October 7, 2019
Mortgage rates moved lower every week for the past 3 weeks. They covered a respectable amount of ground during that time and ultimately erased most of September's damage by Friday afternoon.
In outright terms, September's weakness pushed the average 30yr fixed rate quote roughly 3/8ths of a percentage point (.375%) higher. The past 3 weeks have helped to claw back roughly 0.25% of that.
Because of that relatively decent and relatively sustained winning streak, there's a risk that rates will hesitate to make any further improvements this week. Today's modest weakness serves as a softly-worded warning to that effect, but we'd need to see several more days of higher rates in order to confirm that sort of upward momentum. As of today, it's a risk to keep an eye on.
Loan Originator Perspective
Bond markets swung from small gains to losses Monday, amid purported tariff progress. Of course, those rumors have been floated multiple times before. With pricing near best levels since first week of September, I'm locking new deals closing with 45 days. -Ted Rood, Senior Originator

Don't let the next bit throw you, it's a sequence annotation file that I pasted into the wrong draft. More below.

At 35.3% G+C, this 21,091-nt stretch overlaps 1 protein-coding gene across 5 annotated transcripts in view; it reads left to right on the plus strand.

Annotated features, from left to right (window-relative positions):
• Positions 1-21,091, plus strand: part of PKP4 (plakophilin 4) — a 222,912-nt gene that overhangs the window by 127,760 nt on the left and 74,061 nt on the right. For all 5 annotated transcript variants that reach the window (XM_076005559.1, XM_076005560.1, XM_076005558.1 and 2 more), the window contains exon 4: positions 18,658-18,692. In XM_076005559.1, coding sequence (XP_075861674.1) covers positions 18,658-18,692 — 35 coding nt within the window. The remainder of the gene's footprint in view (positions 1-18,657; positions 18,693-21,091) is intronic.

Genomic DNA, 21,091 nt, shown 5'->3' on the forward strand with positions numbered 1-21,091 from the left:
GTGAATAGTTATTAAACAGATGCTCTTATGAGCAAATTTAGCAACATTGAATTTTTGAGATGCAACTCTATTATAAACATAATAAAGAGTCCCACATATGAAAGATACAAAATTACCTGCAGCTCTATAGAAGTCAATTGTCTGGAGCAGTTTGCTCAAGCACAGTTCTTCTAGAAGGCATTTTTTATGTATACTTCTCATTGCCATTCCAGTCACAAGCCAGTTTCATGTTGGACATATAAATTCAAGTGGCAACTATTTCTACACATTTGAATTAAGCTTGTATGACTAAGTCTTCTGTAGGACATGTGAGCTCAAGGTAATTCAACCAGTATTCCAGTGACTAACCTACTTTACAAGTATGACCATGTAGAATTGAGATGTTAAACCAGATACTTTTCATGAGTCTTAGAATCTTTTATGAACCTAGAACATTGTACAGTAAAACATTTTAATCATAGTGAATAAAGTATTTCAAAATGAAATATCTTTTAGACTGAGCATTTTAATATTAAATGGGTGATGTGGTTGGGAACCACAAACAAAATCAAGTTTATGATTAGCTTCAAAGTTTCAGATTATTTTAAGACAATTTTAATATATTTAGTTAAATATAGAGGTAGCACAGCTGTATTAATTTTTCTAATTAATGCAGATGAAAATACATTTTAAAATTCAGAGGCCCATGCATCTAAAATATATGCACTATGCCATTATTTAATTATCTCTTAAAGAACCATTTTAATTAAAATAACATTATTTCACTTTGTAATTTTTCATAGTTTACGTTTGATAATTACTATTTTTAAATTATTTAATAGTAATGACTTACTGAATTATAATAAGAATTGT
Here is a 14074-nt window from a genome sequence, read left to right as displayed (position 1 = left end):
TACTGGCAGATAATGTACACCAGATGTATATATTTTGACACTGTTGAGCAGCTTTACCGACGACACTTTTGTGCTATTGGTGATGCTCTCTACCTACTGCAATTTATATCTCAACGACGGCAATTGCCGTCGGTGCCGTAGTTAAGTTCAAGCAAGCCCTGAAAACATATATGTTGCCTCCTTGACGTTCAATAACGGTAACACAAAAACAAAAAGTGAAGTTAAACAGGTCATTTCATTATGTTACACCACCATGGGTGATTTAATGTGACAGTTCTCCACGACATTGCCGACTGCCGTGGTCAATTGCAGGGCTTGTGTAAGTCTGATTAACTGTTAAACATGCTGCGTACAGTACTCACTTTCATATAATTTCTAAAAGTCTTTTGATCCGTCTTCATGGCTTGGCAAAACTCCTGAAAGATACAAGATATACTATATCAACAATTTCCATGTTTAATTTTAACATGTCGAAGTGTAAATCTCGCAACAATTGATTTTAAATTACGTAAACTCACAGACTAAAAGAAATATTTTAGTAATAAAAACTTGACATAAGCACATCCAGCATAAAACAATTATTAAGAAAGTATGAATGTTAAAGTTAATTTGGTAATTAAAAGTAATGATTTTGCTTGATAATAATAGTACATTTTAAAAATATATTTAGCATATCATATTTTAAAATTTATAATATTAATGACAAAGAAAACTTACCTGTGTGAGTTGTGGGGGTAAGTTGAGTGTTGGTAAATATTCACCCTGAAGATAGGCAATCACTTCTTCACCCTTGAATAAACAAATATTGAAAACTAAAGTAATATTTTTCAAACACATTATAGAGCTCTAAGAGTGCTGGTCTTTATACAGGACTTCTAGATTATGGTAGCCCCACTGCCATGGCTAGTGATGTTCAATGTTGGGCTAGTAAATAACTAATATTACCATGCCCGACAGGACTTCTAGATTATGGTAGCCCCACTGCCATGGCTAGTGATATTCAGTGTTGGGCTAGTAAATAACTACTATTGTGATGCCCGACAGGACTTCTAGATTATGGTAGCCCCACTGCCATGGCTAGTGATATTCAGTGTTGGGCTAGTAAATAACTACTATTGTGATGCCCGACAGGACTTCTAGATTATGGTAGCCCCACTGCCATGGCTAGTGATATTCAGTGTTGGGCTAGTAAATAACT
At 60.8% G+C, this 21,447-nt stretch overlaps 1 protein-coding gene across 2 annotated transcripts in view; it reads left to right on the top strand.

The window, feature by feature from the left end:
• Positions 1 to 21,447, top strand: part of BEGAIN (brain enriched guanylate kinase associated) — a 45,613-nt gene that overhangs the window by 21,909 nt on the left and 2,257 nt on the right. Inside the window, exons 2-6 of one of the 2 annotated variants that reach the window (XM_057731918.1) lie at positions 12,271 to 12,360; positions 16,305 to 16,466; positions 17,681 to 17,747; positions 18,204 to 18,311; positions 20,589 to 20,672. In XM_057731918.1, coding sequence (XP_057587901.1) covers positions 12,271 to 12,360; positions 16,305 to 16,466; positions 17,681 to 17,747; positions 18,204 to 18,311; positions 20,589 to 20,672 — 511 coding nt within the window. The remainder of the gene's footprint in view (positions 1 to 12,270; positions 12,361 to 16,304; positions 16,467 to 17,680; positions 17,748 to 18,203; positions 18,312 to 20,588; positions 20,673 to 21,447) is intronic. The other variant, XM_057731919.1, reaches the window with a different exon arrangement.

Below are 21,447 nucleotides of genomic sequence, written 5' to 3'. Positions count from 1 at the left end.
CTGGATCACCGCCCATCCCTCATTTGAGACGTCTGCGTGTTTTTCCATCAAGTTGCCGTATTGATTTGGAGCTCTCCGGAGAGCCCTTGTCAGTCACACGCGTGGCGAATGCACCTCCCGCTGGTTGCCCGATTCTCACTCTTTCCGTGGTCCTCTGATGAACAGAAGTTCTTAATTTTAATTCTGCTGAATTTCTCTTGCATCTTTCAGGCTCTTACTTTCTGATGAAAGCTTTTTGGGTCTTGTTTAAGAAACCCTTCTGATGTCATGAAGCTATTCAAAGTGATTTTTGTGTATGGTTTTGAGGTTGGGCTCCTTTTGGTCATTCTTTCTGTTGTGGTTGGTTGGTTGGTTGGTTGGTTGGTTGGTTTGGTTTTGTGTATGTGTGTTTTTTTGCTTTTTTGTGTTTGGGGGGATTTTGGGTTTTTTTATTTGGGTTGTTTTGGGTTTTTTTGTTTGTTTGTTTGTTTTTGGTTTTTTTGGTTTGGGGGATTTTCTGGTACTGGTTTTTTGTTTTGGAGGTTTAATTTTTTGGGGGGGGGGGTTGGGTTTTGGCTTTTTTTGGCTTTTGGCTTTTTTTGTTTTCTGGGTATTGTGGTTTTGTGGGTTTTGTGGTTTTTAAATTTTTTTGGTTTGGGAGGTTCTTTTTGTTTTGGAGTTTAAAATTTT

Today's Most Prevalent Rates
- 30YR FIXED -3.625%
- FHA/VA - 3.375%
- 15 YEAR FIXED - 3.375%
- 5 YEAR ARMS - 3.25-3.75% depending on the lender
Ongoing Lock/Float Considerations
- 2019 has been the best year for mortgage rates since 2011. Big, long-lasting improvements such as this one are increasingly susceptible to bounces/corrections and as of September, it looks like such a correction is underway
- Fed policy and the US/China trade war have been key players. Major updates on either front could cause a volatile reaction in rates
- The Fed and the bond market (which dictates rates) will be watching economic data closely, both at home and abroad, as well as trade war updates. The stronger the data and trade relations, the more rates could rise, while weaker data and trade wars will lead to new long-term lows.
- Rates discussed refer to the most frequently-quoted, conforming, conventional 30yr fixed rate for top tier borrowers among average to well-priced lenders. The rates generally assume little-to-no origination or discount except as noted when applicable. Rates appearing on this page are "effective rates" that take day-to-day changes in upfront costs into consideration.